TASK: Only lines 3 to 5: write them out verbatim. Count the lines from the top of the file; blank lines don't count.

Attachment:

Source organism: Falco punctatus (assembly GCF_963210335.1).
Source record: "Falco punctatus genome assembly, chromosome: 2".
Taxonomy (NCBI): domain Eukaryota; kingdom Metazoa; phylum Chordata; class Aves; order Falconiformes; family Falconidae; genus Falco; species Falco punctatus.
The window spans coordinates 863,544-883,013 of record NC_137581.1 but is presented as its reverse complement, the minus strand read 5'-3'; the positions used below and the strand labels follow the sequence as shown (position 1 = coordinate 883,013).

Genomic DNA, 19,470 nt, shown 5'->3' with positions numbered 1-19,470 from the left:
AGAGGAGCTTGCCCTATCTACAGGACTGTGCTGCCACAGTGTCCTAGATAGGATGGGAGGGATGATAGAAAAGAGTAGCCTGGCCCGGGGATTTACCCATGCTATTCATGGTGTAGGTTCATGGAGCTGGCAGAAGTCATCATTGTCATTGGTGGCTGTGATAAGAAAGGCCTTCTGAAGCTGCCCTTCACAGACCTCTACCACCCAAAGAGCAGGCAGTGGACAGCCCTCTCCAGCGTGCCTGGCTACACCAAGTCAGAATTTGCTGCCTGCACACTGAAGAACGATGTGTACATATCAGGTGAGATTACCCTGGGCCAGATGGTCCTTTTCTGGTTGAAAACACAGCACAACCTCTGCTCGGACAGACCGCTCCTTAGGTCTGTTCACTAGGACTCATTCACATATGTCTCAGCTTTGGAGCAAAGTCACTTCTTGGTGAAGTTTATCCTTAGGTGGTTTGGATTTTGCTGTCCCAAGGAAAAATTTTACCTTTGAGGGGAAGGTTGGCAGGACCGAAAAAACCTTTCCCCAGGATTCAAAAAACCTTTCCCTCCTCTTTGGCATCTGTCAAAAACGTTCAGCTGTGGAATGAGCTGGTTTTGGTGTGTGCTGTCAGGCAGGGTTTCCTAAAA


Taxonomy (NCBI): domain Eukaryota; kingdom Metazoa; phylum Chordata; class Aves; order Falconiformes; family Falconidae; genus Falco; species Falco punctatus.
The window spans coordinates 863,544-883,013 of record NC_137581.1 but is presented as its reverse complement, the minus strand read 5'-3'; the positions used below and the strand labels follow the sequence as shown (position 1 = coordinate 883,013).

Genomic DNA, 19,470 nt, shown 5'->3' with positions numbered 1-19,470 from the left: